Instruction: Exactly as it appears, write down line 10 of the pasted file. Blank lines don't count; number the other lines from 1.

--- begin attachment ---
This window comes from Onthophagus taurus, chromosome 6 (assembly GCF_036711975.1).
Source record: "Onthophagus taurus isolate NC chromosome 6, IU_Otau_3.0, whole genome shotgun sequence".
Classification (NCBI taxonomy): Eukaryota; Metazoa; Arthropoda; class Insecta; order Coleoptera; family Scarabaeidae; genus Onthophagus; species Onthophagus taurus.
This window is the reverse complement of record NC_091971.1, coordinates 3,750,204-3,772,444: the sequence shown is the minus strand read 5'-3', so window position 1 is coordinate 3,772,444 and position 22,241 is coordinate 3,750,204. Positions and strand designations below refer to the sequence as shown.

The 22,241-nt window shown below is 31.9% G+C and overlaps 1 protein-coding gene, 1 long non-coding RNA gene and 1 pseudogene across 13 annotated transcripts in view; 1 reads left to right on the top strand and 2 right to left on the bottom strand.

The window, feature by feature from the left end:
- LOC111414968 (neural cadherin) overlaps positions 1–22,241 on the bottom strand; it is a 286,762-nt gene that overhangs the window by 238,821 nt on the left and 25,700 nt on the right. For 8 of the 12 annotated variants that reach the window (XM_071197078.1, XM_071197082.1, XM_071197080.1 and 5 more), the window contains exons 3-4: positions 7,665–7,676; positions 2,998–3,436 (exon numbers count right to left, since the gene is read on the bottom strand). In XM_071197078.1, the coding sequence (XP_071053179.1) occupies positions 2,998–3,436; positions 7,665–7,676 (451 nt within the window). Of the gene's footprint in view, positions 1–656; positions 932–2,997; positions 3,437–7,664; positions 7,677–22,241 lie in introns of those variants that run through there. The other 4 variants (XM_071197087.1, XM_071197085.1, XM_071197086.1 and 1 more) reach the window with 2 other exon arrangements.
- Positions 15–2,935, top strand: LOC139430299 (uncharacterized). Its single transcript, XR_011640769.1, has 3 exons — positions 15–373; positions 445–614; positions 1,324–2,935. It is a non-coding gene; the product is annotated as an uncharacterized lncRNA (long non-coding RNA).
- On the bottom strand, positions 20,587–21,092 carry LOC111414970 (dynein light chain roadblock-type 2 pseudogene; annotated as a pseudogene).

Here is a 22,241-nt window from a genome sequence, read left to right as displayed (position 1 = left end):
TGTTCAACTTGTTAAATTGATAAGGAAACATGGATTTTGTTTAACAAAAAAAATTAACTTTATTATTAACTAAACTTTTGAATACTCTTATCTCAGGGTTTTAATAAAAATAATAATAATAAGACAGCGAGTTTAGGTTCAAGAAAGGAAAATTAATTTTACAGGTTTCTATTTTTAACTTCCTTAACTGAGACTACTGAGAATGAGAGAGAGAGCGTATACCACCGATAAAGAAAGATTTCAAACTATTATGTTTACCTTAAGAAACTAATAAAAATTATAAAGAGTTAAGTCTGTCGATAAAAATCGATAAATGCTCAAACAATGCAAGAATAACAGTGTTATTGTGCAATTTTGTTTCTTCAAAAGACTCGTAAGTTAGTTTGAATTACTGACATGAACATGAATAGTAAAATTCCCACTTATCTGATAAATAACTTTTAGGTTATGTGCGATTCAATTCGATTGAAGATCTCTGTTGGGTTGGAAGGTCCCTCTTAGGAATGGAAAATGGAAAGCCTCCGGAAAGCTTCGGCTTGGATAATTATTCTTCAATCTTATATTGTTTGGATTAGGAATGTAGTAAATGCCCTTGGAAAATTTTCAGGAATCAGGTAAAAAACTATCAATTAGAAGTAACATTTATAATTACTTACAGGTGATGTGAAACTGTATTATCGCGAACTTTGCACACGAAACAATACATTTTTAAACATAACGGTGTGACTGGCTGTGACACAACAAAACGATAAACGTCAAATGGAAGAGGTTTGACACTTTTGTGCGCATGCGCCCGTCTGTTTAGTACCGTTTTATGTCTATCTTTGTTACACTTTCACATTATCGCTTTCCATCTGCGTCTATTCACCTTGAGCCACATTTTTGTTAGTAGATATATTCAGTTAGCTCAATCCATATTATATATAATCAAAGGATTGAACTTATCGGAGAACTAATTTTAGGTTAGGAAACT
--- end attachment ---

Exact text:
Here is a 22,241-nt window from a genome sequence, read left to right as displayed (position 1 = left end):